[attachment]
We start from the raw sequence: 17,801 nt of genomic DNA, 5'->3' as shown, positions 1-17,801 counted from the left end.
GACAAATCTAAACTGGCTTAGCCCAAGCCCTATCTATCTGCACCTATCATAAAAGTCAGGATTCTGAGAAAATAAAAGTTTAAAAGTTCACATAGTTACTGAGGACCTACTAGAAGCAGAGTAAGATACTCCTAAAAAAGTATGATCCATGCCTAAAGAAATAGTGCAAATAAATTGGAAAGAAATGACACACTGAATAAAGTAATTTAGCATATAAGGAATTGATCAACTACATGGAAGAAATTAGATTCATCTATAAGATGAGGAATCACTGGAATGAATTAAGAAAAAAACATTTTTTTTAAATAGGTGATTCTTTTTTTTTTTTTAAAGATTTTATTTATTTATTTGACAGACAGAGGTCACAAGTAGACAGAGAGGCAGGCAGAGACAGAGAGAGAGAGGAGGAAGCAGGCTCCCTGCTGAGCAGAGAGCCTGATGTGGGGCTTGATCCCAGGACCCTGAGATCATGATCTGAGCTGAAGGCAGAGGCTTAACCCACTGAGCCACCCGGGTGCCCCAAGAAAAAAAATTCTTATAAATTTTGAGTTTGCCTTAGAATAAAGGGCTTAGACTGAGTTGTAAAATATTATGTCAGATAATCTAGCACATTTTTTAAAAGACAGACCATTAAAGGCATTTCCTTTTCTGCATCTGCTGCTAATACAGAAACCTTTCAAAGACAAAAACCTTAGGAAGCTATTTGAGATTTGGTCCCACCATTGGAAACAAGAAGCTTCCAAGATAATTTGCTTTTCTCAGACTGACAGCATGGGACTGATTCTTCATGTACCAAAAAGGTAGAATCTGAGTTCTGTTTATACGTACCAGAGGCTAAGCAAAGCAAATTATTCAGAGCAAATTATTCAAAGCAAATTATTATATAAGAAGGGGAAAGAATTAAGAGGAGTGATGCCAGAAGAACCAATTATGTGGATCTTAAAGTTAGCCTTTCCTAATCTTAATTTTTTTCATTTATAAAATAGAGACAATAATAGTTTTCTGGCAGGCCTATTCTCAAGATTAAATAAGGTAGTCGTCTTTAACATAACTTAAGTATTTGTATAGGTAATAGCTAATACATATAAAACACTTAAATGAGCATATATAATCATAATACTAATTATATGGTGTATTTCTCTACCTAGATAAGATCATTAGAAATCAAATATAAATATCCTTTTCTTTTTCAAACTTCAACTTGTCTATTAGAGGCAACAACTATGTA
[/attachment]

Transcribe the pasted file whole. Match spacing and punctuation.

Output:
We start from the raw sequence: 17,801 nt of genomic DNA, 5'->3' as shown, positions 1-17,801 counted from the left end.
GACAAATCTAAACTGGCTTAGCCCAAGCCCTATCTATCTGCACCTATCATAAAAGTCAGGATTCTGAGAAAATAAAAGTTTAAAAGTTCACATAGTTACTGAGGACCTACTAGAAGCAGAGTAAGATACTCCTAAAAAAGTATGATCCATGCCTAAAGAAATAGTGCAAATAAATTGGAAAGAAATGACACACTGAATAAAGTAATTTAGCATATAAGGAATTGATCAACTACATGGAAGAAATTAGATTCATCTATAAGATGAGGAATCACTGGAATGAATTAAGAAAAAAACATTTTTTTTAAATAGGTGATTCTTTTTTTTTTTTTAAAGATTTTATTTATTTATTTGACAGACAGAGGTCACAAGTAGACAGAGAGGCAGGCAGAGACAGAGAGAGAGAGGAGGAAGCAGGCTCCCTGCTGAGCAGAGAGCCTGATGTGGGGCTTGATCCCAGGACCCTGAGATCATGATCTGAGCTGAAGGCAGAGGCTTAACCCACTGAGCCACCCGGGTGCCCCAAGAAAAAAAATTCTTATAAATTTTGAGTTTGCCTTAGAATAAAGGGCTTAGACTGAGTTGTAAAATATTATGTCAGATAATCTAGCACATTTTTTAAAAGACAGACCATTAAAGGCATTTCCTTTTCTGCATCTGCTGCTAATACAGAAACCTTTCAAAGACAAAAACCTTAGGAAGCTATTTGAGATTTGGTCCCACCATTGGAAACAAGAAGCTTCCAAGATAATTTGCTTTTCTCAGACTGACAGCATGGGACTGATTCTTCATGTACCAAAAAGGTAGAATCTGAGTTCTGTTTATACGTACCAGAGGCTAAGCAAAGCAAATTATTCAGAGCAAATTATTCAAAGCAAATTATTATATAAGAAGGGGAAAGAATTAAGAGGAGTGATGCCAGAAGAACCAATTATGTGGATCTTAAAGTTAGCCTTTCCTAATCTTAATTTTTTTCATTTATAAAATAGAGACAATAATAGTTTTCTGGCAGGCCTATTCTCAAGATTAAATAAGGTAGTCGTCTTTAACATAACTTAAGTATTTGTATAGGTAATAGCTAATACATATAAAACACTTAAATGAGCATATATAATCATAATACTAATTATATGGTGTATTTCTCTACCTAGATAAGATCATTAGAAATCAAATATAAATATCCTTTTCTTTTTCAAACTTCAACTTGTCTATTAGAGGCAACAACTATGTA